How feminine is drinking a latte?

By Sarah MacKenzie

I drink black coffee. I started this painful journey when I was responsible for twenty-two six year olds at a traditional summer camp up in the northern woods of Minnesota. I started drinking black coffee because I had nowhere else to turn. I needed caffeine and I needed it fast so I skipped the long process of making a beautiful swirl with my Oat milk and caramel drizzle and cut right to the chase. For me, coffee is a box to check off in the morning, but for friends and for my father, coffee orders are an intricate part of who they are as men and women.

At Denison, the coffee bar in Slayter Union is a social experience. I remember being a freshman and standing with multiple older students all waiting for coffee. I waited for my name to be called and watched as many students retrieved elaborate coffee orders that seemed to consist of really no coffee at all. I grabbed my iced black coffee and went on with my day. Looking back on the good old days of freshman year, I remember the people surrounding the coffee bar being primarily women. However, now being a senior and doing coffee runs around campus, I find myself encountering men ordering drinks full of milk and sugar more often than women. But do those components make coffee more feminine? And do these senior guys think of their orders as feminine? I guess we won’t know until we ask. Fortunately we did ask this past spring.

Following some really interesting research by Joanna Piacenza at Morning Consult, our survey asked about the gender identity of a range of items on a scale that ran from most masculine (0) to most feminine (100). The list included some things that have, arguably, strong gender identities like trucks and pink. But the list also included things that may not have strong gender identities and are relevant to students: cleaning, using a calendar, and studying.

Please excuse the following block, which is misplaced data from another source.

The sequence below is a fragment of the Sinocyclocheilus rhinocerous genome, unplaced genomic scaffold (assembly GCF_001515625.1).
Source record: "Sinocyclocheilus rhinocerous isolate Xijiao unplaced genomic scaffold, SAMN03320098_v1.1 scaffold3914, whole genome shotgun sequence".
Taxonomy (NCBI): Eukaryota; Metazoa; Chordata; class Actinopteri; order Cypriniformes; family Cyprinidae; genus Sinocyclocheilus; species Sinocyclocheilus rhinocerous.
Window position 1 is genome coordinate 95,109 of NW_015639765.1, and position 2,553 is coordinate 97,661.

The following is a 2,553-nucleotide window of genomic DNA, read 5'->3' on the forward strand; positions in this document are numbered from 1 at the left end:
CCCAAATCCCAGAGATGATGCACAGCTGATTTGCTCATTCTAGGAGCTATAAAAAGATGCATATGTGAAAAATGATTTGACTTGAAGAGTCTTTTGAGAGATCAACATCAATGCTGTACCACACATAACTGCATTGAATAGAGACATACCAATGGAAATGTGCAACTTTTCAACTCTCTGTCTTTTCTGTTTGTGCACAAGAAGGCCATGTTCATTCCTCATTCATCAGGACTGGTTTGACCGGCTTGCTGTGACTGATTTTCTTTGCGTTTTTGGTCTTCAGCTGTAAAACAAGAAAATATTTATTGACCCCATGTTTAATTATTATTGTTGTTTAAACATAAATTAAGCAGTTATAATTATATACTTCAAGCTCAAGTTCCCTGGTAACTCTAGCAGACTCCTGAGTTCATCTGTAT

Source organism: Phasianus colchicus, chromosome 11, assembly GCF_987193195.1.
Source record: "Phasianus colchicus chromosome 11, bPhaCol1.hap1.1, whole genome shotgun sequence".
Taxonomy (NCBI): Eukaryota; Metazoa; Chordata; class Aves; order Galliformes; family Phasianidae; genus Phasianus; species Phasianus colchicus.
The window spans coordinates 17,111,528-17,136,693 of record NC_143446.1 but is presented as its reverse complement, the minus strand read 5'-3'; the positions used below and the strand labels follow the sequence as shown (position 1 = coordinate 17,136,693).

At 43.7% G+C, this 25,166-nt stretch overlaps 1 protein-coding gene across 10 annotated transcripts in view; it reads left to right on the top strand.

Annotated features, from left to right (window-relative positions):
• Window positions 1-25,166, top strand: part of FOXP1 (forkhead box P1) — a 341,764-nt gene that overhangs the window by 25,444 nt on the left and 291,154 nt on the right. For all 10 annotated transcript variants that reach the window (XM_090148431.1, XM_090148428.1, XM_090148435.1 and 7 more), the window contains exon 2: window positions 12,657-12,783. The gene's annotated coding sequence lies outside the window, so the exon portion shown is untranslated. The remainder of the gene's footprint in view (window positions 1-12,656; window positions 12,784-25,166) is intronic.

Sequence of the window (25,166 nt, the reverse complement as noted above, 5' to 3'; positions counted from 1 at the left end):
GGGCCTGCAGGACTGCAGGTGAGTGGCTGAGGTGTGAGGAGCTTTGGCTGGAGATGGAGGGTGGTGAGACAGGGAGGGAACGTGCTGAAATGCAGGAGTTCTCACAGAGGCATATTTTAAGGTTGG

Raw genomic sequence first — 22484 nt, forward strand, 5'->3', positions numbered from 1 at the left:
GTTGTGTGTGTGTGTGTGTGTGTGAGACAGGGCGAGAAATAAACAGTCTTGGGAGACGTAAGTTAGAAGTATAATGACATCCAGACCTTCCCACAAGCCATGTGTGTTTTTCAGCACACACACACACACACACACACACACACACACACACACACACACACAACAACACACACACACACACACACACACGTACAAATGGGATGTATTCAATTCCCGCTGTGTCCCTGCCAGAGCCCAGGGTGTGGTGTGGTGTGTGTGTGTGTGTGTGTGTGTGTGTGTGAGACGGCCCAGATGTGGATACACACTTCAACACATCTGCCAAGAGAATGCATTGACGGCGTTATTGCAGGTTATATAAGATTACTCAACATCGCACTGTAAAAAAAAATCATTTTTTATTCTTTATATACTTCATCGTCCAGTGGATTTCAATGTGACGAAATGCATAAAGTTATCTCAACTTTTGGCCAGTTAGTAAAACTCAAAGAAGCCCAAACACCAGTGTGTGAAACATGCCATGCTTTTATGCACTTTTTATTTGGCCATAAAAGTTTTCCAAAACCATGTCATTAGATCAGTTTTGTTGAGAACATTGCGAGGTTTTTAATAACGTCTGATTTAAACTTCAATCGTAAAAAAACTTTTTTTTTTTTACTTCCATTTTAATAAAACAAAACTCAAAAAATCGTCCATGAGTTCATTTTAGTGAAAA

Not many of these items were seen as masculine, but I’ll bet you can guess which ones were – trucks and beer. It’s interesting that Denison women see those as somewhat less masculine than men do. But the bigger story is that, across the board, men and women basically agree on everything, suggesting how powerful these gendered notions are ingrained in us.

Of particular importance to students, some of the things that suggest organization – using a calendar, cleaning, and studying – are seen as more feminine. Aside from the gendered lean of “pink,” cleaning and keeping a calendar are the most feminine actions in the list. Perhaps it’s redeeming that men think those conscientious activities as less feminine than women do. And about that latte – it’s seen as feminine, and men are more likely to think so.

These results are interesting, but do they matter? I wanted to see if believing the gender identity of a product/action as normative for your gender is linked to doing more of it. So, for example, the data show (below) that men who see studying as more masculine have a higher GPA, as do women who see studying as more feminine. These aren’t small effects either, though there are not a lot of people on the ends of the spectrum. From seeing studying as the most masculine to the most feminine is linked to .5 points higher GPA among women. That’s a lot.

We can also link these notions to drinking, which the following figure shows. Here the results differ quite a bit by the type of drink consumed. Seeing beer as more masculine is linked to more consumption by men but not women. But both men and women consume more when they see mixed drinks as more feminine.

After Jennifer Garner came to speak at the 2019 commencement ceremony, 127 did some research on gender. We found that gender is tightly linked to gender identity – men identify as more masculine and women as more feminine. This is curious because men and women differ little on traits like compassion, aggression, warmth, and risk taking that are thought to be gendered. Maybe our gender identities are more wrapped up in things (beer) and actions (cleaning) rather than how we treat one another. If gender identity is a superficial, conspicuous badge we wear, I wonder what others think about gender identity transgressors.

Sarah MacKenzie is a senior Political Science major from Denver, Colorado. If she is not talking about climate change she is urging the people around her to vote in the 2020 election.

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